An original translation from Lausitzer Rundschau:
January 17., 2018
Family trafficks more than 100 Syrians to Germany via Poland
On Wednesday, police arrested a person in Berlin during a raid. Investigations against a Syrian-Polish gang are ongoing.
Berlin. German and Polish investigators are proceeding with raids against nine suspects from a family clan. Two persons were arrested in Germany. There is a search ongoing for another person. The charges: organized trafficking of foreigners. By Andreas Blaser
It was still dark when police chief Markus Pfau gave the mission order to more than 170 officers of the Federal Police. Their target was a Syrian-Polish gang of traffickers, who allegedly trafficked more than 100 persons from Syria to Germany. As Pfau, leader of the investigating Federal Police office for crime fighting in Halle says to Rundschau, two people were arrested in the Germany-wide raids. It is a 26-year-old female Polish national of Syrian ethnicity, and a 40-year-old Syrian. They have been brought before the committing magistrate and are now in custody. A search for a third person is still ongoing, as well as for three more Polish nationals. There are a total of nine suspects, but not all of them are wanted with an arrest warrant. The members of the gang are organized in a family-like structure, according to Federal Police. Head of the traffickers, who seemed to have been organizing the operations, is the 26-year-old female Polish national who was arrested in Germany. She is the main accused.
Most of the accused are from Syria, but have migrated to Poland already years ago, and have grown up there. Some of them married Polish citizens and therefore hold dual citizenship. According to investigations by Federal Police, the gang of traffickers begun approximately in the second half of 2016 trafficking Syrians to Germany. Their method: The Syrians, who hadn’t been living in their homeland anymore, but in the meantime in the Gulf region in the United Arab Emirates, some of them for quite a long time, organized Polish tourist visas – but with false details and with the help of the traffickers. From the Gulf region, they flew to Poland – very likely to the capital of Warsaw – and then travelled on overland to Germany. The large Autobahn transits in Frankfurt at the Oder, Görlitz-Ludwigsdorf, but also Guben, Forst and Podrosche in Saxony were probably used. Once in Germany, the Syrians applied for asylum, in order to be able to claim the benefits associated with it.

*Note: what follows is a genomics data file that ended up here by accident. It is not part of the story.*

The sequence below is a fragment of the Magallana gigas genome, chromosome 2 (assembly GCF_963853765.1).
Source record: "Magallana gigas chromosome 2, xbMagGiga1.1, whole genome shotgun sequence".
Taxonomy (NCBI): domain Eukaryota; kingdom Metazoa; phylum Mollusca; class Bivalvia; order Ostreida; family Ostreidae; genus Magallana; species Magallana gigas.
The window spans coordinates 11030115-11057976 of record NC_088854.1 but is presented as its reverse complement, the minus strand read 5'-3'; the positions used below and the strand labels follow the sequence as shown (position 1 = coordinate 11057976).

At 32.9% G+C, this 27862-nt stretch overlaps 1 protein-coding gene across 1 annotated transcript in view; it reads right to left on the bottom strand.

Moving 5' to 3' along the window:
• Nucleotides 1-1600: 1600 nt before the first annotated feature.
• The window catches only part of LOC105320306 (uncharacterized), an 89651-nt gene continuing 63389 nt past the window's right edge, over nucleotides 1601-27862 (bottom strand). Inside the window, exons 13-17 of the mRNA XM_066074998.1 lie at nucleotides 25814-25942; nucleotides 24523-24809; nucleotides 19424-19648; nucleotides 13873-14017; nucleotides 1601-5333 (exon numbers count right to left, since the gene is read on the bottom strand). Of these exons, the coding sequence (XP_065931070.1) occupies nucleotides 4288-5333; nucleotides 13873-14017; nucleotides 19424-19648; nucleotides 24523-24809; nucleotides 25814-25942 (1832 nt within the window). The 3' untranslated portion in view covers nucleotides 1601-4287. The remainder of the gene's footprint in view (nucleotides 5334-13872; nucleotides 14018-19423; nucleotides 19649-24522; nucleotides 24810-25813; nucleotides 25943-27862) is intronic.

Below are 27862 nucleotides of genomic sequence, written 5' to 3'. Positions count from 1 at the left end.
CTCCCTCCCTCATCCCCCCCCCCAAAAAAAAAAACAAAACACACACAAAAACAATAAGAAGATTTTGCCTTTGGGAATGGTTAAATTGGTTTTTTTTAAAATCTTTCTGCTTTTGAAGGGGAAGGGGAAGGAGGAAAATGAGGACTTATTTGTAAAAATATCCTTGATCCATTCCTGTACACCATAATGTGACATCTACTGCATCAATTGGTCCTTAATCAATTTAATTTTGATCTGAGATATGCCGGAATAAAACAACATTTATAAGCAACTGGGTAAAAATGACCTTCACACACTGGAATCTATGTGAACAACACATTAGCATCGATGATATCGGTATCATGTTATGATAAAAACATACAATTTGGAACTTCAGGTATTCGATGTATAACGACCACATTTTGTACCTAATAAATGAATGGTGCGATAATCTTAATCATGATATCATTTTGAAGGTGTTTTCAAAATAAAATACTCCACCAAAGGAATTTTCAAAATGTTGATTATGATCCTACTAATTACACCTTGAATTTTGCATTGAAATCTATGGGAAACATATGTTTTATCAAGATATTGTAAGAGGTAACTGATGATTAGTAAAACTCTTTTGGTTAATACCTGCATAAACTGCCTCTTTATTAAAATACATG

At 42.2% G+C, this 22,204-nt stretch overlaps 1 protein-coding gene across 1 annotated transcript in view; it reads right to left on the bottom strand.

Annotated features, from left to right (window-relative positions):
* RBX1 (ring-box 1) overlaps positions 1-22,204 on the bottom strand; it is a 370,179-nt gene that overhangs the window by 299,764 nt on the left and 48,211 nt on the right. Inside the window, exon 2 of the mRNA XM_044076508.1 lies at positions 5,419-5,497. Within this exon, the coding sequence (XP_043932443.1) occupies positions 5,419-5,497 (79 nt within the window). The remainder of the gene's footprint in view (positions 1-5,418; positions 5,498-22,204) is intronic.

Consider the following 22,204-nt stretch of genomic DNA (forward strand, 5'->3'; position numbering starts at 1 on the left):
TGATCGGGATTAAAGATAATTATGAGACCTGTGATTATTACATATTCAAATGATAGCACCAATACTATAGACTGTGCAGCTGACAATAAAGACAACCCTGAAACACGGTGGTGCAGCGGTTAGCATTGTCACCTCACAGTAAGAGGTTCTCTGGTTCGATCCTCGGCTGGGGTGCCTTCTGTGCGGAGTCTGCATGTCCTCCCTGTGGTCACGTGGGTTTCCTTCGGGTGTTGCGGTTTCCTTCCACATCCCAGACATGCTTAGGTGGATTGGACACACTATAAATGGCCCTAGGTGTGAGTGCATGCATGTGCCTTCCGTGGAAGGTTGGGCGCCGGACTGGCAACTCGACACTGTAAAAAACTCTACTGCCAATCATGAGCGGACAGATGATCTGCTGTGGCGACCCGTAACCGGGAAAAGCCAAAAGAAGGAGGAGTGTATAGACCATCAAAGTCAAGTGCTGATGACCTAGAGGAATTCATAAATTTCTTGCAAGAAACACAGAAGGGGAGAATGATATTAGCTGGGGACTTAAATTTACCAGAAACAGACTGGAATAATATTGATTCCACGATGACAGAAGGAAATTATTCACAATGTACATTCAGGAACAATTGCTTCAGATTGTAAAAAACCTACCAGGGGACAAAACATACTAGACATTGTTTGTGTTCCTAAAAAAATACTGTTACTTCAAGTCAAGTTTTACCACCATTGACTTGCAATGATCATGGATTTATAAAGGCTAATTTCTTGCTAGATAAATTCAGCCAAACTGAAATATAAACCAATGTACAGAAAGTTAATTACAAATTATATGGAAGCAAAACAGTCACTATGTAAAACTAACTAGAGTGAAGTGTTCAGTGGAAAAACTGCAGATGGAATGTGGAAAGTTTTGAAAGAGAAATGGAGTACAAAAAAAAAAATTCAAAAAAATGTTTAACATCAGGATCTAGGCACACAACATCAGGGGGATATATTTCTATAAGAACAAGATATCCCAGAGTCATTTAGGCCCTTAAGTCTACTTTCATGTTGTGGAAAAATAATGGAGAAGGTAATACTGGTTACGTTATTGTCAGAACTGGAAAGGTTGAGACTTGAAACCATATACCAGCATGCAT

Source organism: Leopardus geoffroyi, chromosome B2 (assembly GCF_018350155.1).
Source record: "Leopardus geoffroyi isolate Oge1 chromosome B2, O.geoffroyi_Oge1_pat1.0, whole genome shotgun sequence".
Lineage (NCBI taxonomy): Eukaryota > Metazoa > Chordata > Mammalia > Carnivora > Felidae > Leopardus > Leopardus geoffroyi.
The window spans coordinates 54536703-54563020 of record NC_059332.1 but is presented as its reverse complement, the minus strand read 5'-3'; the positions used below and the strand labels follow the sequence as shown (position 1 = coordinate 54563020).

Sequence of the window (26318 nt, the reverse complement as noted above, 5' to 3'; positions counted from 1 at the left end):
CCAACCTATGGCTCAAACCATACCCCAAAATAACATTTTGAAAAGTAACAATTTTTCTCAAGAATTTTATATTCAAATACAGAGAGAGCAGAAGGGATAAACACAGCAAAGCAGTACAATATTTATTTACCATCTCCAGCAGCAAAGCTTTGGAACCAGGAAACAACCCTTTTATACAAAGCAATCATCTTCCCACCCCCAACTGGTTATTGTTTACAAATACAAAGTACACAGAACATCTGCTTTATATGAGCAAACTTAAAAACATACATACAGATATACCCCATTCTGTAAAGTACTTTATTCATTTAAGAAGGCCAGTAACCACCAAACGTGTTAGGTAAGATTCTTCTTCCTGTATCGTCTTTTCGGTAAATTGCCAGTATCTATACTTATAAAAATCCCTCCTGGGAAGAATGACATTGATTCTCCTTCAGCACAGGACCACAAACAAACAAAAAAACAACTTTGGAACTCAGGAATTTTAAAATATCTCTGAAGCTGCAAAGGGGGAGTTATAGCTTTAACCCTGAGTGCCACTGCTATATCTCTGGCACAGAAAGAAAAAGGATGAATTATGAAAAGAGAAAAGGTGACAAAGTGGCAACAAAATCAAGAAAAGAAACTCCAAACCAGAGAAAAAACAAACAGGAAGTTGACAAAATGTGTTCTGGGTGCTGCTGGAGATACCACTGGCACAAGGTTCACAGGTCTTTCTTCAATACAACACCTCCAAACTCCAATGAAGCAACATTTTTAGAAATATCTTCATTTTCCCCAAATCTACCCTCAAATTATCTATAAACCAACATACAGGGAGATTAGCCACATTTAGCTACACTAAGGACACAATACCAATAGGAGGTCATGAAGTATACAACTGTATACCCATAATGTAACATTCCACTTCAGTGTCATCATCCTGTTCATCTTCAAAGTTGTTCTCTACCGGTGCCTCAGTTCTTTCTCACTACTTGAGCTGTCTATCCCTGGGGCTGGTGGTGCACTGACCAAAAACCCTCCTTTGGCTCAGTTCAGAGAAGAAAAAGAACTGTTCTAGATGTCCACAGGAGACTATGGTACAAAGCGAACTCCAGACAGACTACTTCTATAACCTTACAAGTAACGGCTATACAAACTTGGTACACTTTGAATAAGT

The investigations of Federal Police and Polish Border Protection might be able to shed new light on the repeated cases of trafficking in the border regions of Brandenburg and Saxony. Over the past months and years, large groups of refugees have repeatedly been apprehended who apparently illegally crossed the border. Most of these were Iraqis and Russians from Islamic Chechnya though.
According to Federal Police’s statements, the traffickers received about € 8,000 per person, which means that, according to the current state of investigations, the gang made about € 300,000. But if the police’s estimate of about 100 trafficked persons turns out correct, the gang’s earnings will be remarkably more. The profit explains why the traffickers issued strong pressure to receive their margin. The current investigations of police end in the first quarter of 2017, which suggests more cases in later activity of the gang.
Even when the current police action of wednesday was focused on Berlin, the officers were busy until afternoon in almost all German states. There, and in Berlin, mobile phones, digital storage devices and a large sum of money were seized. Police spoke of “significant assets”.
According to police and judiciary, the accused are charged with the professional and gang-like trafficking of foreigners. In addition, there are investigations against several accused for the suspicion of social fraud and fraudulent application for asylum. Even some of the members of the Syrian-Polish family are suspected to have applied as politically persecuted asylum seekers in Germany.